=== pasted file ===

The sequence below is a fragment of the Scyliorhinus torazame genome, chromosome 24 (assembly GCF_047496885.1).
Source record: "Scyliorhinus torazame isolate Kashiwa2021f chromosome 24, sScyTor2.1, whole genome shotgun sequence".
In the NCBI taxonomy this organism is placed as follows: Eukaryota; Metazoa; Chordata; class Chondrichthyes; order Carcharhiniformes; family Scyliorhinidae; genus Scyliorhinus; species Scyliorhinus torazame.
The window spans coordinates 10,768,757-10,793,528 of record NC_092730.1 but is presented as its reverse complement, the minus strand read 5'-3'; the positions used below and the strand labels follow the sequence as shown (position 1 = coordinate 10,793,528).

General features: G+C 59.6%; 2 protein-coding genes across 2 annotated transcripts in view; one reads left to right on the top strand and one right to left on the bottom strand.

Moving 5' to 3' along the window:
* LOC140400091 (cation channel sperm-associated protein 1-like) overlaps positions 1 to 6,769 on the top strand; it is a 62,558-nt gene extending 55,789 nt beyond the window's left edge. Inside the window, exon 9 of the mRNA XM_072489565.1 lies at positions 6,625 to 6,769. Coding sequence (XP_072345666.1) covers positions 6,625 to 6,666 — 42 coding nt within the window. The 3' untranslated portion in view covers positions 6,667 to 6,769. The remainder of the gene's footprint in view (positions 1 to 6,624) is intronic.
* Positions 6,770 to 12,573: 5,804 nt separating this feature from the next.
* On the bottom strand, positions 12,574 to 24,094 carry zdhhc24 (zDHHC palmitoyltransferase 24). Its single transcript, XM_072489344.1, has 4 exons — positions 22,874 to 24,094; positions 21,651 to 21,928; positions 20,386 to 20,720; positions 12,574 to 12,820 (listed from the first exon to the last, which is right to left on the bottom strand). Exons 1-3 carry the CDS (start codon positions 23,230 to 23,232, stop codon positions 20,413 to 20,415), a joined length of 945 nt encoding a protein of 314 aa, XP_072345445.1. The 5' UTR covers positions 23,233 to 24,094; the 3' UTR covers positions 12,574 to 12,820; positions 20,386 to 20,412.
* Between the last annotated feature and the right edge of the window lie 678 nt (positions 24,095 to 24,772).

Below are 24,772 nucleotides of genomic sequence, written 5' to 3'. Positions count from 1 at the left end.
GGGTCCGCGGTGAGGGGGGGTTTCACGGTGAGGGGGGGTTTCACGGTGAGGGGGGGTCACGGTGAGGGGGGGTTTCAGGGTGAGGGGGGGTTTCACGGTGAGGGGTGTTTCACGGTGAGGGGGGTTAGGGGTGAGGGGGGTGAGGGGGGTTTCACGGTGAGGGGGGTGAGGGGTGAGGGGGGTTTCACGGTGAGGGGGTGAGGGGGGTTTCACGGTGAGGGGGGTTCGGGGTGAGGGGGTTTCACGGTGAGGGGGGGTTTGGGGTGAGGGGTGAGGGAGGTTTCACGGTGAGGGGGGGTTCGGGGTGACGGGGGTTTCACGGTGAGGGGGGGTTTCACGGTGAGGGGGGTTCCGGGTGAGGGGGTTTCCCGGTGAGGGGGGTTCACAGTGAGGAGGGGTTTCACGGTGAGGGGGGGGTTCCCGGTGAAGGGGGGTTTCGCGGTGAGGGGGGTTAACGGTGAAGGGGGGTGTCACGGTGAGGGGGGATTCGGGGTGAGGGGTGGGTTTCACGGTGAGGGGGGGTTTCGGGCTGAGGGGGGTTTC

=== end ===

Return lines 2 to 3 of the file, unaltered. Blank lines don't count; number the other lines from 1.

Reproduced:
Source record: "Scyliorhinus torazame isolate Kashiwa2021f chromosome 24, sScyTor2.1, whole genome shotgun sequence".
In the NCBI taxonomy this organism is placed as follows: Eukaryota; Metazoa; Chordata; class Chondrichthyes; order Carcharhiniformes; family Scyliorhinidae; genus Scyliorhinus; species Scyliorhinus torazame.